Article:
By Judith Stein
Stein skillfully integrates a number of narratives usually treated in isolation labor, civil rights, politics, business, and foreign policy while underscoring the state's focus on the steel industry and its workers. By showing how those who intervened in the industry treated such economic issues as free trade and the globalization of steel production in isolation from the social issues of the day most notably civil rights and the implementation of affirmative action Stein advances a larger argument about postwar liberalism. Liberal attempts to address social inequalities without reference to the fundamental and changing workings of the economy, she says, have led to the foundering of the New Deal state.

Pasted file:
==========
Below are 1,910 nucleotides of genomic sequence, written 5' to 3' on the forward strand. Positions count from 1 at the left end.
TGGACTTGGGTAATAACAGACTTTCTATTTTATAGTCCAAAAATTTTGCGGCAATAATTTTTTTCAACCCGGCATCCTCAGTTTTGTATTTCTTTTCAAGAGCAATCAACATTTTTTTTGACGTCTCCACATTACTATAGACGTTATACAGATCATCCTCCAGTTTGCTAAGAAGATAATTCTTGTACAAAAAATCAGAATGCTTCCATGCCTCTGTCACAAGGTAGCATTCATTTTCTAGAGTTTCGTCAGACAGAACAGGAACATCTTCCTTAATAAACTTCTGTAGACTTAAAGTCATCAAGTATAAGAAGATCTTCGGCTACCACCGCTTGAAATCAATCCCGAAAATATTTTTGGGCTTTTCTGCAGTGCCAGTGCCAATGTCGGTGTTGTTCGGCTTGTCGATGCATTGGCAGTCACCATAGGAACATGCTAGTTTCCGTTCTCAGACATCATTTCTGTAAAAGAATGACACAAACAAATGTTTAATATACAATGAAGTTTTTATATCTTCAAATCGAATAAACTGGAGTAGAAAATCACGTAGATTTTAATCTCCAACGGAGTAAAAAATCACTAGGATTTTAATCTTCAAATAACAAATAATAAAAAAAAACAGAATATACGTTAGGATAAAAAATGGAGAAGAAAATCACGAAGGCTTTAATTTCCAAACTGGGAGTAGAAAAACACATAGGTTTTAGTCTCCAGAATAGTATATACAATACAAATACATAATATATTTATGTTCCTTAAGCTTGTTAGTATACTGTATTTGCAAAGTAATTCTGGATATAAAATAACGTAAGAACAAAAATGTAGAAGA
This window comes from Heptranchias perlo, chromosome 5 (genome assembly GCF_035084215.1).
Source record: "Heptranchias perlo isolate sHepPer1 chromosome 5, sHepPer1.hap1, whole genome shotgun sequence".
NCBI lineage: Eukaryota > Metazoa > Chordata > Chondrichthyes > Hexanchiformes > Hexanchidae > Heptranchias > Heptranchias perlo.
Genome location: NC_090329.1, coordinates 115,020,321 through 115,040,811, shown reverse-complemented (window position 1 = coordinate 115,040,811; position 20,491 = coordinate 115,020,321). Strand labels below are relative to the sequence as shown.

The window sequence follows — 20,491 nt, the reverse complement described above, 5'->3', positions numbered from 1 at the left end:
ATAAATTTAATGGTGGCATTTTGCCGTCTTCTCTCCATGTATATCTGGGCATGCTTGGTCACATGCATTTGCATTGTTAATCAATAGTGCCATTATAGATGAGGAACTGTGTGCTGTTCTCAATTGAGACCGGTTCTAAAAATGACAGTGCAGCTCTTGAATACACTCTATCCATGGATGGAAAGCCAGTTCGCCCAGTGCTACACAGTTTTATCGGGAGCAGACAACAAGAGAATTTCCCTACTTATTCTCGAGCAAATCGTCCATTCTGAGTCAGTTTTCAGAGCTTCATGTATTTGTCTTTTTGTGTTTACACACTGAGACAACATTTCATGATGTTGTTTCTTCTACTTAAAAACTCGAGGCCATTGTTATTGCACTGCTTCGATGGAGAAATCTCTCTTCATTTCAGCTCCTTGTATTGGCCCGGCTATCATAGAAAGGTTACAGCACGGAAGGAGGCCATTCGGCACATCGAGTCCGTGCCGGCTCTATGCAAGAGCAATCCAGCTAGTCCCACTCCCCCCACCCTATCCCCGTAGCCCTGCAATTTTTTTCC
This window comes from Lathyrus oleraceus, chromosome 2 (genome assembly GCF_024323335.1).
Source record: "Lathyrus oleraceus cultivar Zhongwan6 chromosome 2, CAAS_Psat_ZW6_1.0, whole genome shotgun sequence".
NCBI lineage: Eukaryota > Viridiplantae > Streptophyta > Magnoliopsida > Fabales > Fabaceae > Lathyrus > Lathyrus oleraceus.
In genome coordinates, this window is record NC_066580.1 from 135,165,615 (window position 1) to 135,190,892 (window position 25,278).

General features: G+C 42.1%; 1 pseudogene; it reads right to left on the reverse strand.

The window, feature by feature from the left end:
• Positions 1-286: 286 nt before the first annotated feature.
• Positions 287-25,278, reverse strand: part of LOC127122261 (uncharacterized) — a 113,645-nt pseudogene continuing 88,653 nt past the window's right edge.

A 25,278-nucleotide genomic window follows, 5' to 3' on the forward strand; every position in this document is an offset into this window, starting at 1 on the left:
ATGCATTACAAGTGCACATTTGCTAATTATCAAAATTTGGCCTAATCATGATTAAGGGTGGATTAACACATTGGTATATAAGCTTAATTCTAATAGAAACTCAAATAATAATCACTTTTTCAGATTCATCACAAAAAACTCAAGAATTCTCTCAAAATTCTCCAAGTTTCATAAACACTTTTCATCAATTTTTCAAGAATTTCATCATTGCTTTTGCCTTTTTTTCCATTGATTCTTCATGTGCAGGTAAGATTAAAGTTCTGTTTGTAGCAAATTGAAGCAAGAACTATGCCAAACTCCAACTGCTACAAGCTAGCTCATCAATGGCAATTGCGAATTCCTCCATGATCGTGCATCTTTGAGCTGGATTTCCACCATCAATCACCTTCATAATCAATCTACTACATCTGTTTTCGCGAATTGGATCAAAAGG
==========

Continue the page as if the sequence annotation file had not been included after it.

- Chapel Hill, NC